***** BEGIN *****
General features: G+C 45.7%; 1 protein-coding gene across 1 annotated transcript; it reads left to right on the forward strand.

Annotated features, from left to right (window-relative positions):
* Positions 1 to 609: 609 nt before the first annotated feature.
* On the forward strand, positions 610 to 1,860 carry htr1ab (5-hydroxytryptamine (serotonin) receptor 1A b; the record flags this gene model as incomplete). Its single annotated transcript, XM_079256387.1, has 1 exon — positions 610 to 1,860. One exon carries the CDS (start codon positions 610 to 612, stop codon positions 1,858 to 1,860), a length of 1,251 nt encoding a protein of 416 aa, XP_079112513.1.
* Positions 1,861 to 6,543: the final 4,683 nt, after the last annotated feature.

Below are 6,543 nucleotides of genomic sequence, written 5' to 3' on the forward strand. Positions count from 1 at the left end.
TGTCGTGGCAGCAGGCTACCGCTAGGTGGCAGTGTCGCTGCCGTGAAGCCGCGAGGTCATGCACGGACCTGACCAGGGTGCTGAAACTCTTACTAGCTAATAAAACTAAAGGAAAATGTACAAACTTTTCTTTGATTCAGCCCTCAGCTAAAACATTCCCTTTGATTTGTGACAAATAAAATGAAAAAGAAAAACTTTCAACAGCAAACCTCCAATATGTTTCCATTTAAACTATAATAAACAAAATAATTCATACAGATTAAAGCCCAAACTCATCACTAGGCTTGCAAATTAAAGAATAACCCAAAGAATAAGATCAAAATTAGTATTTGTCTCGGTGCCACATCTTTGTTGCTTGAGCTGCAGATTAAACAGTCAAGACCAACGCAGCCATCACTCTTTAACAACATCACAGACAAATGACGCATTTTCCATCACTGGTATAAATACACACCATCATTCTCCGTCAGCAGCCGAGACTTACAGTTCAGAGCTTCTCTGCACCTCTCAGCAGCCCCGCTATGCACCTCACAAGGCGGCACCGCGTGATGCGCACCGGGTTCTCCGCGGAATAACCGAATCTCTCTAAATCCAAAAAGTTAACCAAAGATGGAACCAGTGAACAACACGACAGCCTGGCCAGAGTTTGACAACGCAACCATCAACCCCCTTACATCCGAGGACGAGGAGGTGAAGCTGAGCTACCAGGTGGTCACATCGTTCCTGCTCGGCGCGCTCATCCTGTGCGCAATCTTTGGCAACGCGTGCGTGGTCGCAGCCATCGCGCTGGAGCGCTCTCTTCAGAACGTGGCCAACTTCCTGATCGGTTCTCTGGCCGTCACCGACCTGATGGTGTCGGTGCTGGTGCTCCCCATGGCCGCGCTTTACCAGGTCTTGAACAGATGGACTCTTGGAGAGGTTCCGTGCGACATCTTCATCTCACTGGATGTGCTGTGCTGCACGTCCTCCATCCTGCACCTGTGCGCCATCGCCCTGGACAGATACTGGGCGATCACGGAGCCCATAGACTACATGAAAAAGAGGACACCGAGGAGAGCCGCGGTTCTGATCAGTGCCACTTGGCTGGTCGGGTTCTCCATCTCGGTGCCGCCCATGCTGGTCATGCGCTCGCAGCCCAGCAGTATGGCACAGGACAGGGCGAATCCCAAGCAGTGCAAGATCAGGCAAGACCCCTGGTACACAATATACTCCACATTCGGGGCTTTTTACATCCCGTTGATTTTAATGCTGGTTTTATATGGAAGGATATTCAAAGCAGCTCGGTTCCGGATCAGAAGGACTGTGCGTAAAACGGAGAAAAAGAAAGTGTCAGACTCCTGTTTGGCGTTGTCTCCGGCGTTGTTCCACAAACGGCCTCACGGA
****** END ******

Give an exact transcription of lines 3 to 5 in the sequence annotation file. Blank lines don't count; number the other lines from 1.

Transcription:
* Positions 1 to 609: 609 nt before the first annotated feature.
* On the forward strand, positions 610 to 1,860 carry htr1ab (5-hydroxytryptamine (serotonin) receptor 1A b; the record flags this gene model as incomplete). Its single annotated transcript, XM_079256387.1, has 1 exon — positions 610 to 1,860. One exon carries the CDS (start codon positions 610 to 612, stop codon positions 1,858 to 1,860), a length of 1,251 nt encoding a protein of 416 aa, XP_079112513.1.
* Positions 1,861 to 6,543: the final 4,683 nt, after the last annotated feature.